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No. 32 (September 1960)
– 45 –


The open fireplace, made of twelve-foot lengths of corrugated iron, took up nearly all the front of the whare. Probably more care had gone into building the fireplace than had been taken with the rest of the dwelling. A large old fashioned bed stood in the far corner of the room, alongside a kerosene box which served as a stand for the hurricane lamp. Against the other wall there was a camp-stretcher. Three chairs, a table made of rough pine board and a cupboard completed the furnishings. There was no ceiling, only axe hewn rafters, from these smoke blackened beams hung a variety of objects—some flax baskets, a coil of rope, a bucket. A rainbow coloured flax carpet brought brightness to a drab room.

Mark Taite sat on one of the chairs gazing thoughtfully into the fireplace. He seemed almost a stranger in a setting that for most years of his life had been home.

In dress and appearance he was similar to most young Maoris—the type seen in any New Zealand city, working in factories, for the council, driving taxis or buses; in their leisure hours dancing, singing, drinking. The kind you see at church, watching football, at the beach, or just strolling along the streets. Perhaps that was why he seemed out of place here—a typical city Maori in a backblocks pa.

An ember fell from the fire; he reached down and threw it back then glanced at his wrist watch. “Hell! Still half an hour to go before the truck comes. The cream truck the only transport out of here when I was a kid, and still the only way. No buses, no taxis, a man has to ride to the station in a rattletrap of a truck.” He settled back in the chair.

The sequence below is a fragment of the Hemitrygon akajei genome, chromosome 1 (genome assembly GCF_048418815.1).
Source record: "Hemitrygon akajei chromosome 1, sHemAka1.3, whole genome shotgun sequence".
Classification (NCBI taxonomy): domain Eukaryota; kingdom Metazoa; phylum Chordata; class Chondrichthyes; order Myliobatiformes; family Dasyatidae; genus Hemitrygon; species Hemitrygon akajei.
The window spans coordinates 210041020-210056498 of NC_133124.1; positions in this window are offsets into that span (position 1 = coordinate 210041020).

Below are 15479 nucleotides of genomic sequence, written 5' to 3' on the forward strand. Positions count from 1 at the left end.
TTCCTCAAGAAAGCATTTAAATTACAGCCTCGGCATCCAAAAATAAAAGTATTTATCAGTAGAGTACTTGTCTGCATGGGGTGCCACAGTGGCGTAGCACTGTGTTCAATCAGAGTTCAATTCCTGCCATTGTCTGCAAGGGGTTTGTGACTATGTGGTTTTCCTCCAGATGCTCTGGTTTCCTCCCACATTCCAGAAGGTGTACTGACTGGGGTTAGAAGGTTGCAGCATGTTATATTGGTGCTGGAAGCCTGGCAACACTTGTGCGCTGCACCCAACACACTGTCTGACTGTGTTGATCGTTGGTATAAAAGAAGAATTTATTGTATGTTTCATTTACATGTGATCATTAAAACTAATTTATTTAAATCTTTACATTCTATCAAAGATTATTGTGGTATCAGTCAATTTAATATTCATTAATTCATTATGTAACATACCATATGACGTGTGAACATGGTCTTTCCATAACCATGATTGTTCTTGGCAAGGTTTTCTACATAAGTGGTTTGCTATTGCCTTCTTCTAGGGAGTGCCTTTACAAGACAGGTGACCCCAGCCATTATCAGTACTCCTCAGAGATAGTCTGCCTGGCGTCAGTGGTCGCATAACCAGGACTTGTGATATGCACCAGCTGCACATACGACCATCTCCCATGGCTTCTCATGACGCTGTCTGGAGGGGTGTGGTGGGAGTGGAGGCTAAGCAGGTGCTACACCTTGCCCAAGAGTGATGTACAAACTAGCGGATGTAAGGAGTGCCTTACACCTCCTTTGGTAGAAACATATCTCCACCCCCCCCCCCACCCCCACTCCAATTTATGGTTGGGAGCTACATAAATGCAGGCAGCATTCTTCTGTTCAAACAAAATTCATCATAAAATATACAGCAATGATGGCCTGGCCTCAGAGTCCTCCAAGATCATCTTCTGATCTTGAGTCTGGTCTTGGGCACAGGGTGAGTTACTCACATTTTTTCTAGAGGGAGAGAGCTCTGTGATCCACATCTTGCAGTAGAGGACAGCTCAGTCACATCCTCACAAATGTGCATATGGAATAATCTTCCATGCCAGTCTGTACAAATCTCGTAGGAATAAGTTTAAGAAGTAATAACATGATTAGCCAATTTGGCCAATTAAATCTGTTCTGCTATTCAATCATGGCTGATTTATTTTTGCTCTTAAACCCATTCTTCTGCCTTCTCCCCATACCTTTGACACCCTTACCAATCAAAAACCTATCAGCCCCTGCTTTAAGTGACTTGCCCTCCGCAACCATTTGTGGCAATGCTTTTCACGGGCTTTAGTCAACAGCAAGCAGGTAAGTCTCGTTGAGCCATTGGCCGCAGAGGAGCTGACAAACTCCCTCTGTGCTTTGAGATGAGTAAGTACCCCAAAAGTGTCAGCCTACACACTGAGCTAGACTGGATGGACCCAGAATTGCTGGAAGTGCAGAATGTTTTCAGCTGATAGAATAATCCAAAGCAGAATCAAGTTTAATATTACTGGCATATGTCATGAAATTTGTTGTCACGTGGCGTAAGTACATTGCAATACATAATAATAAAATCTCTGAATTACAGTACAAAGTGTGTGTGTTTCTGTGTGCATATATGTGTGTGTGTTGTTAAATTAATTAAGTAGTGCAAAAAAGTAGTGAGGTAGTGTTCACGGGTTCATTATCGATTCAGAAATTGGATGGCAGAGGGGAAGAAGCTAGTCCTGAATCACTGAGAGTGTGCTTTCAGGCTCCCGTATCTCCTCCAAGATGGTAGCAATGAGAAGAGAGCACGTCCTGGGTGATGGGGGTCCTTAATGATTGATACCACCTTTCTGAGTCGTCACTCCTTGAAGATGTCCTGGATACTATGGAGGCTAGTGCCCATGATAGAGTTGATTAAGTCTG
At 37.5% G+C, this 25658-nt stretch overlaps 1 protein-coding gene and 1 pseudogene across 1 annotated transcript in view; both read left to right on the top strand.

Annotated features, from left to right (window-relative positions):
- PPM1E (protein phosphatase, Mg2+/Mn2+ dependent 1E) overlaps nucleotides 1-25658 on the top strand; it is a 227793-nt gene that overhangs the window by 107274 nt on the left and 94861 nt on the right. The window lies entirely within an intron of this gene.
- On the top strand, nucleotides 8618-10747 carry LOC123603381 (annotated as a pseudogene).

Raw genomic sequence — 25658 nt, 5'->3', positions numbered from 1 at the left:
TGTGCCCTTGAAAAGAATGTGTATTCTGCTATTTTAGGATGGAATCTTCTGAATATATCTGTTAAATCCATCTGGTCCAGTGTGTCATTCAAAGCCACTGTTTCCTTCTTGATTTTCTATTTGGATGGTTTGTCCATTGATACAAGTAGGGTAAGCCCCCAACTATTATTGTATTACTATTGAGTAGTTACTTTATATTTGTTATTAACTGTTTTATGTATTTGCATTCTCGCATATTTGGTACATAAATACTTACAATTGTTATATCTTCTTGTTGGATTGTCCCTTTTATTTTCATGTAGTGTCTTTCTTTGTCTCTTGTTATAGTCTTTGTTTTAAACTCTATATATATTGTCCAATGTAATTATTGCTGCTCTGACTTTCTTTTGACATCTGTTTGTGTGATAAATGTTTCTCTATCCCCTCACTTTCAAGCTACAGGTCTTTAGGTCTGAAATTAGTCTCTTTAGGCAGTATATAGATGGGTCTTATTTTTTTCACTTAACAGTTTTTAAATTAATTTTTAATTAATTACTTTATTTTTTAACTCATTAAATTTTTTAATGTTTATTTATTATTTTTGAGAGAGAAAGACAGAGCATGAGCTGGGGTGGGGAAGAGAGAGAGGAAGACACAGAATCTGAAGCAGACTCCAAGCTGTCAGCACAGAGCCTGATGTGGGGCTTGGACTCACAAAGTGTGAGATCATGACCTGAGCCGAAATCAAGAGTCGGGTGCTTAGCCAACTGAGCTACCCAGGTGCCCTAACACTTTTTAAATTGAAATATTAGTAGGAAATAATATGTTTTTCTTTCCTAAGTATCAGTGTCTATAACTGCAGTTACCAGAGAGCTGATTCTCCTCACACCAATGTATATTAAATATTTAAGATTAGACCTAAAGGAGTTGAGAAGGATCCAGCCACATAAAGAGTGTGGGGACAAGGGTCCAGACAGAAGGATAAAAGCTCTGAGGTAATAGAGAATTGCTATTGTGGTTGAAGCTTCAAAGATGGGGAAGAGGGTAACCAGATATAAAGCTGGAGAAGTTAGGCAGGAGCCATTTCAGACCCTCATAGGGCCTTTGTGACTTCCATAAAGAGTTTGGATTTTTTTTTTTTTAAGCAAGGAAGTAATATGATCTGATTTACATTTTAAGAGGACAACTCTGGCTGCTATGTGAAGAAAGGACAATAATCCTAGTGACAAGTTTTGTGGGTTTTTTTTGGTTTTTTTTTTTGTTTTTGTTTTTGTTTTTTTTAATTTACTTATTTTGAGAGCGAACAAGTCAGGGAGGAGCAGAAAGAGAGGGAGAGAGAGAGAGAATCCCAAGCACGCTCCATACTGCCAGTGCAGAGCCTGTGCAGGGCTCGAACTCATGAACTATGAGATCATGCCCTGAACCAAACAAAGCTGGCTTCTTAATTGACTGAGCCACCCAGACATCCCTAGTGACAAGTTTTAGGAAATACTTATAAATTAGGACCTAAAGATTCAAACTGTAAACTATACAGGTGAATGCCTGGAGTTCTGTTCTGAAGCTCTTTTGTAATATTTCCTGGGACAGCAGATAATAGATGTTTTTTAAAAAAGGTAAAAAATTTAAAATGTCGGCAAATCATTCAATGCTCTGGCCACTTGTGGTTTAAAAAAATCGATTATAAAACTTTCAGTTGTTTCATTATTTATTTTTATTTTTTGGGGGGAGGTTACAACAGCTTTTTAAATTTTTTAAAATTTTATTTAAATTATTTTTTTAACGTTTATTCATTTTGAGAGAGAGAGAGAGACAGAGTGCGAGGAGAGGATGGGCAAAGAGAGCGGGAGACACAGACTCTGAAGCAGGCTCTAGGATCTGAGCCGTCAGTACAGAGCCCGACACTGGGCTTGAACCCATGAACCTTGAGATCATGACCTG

A fire can hold strange hypnotic powers. Under its influence, Mark's surroundings ceased to exist. He saw himself as he was three years ago—the day his greatest dream came true—the day he'd left for the city, a bright eyed youth of seventeen, one hand plucking at his unaccustomed collar and tie, the other clutching a battered suitcase. Nervous? Yes, but not in the least afraid. He was young, and the young see no dark clouds.

That was the first time he had left this isolated little valley—the valley that had echoed to the war hakas of his ancestors for centuries. The noise of the victory celebrations. The wailings as the dead were mourned. Peace sounds. Songs of love by wahines as they kept time with the pois. The shrill scream of naked, brown children at play. The babbling of streams and rivers as they hustled off to lose themselves in the mighty Pacific. That same valley had witnessed the arrival of the first Maoris; had seen them emerge victorious from many tribal wars, only to succumb, if gloriously, to the superior weapons of the Pakeha.

He thought about the elders and their belief in the Maori way of life; how they praised its traditions, cultures and philosophies, urging young men to cultivate the land, to grow kumaras, rewi, corn and food, instead of going away to work in the cities for wages.

“Money isn't everything,” they'd say. “Money becomes your God when you live the Pakeha way.”

Respect for his elders was deeply ingrained in Mark; he'd listened all right and at the right times; when they spoke, his face wore the awe, pride, rage, disgust, he thought they expected from him. But when they'd gone, he would mutter, “Silly old fools, always living in the past! When will they wake? When will they realise their way of life is finished?”

It wasn't as if he'd been unhappy. No, not by a long way; just that he saw no future, living Maori-fashion. He'd explained to Inga about the way he felt; she'd understood. She always did. He smiled, remembering how he'd been in love with her, and about the time he'd punched his cousin, George Whata.

“Why we were barely out of napkins. What was it about again? Yes, I remember, I heard him, I heard him singing, Inga loves George Whata. Strange,” he mused, “she hasn't married. I suppose if I'd stopped here I would have changed her name myself.”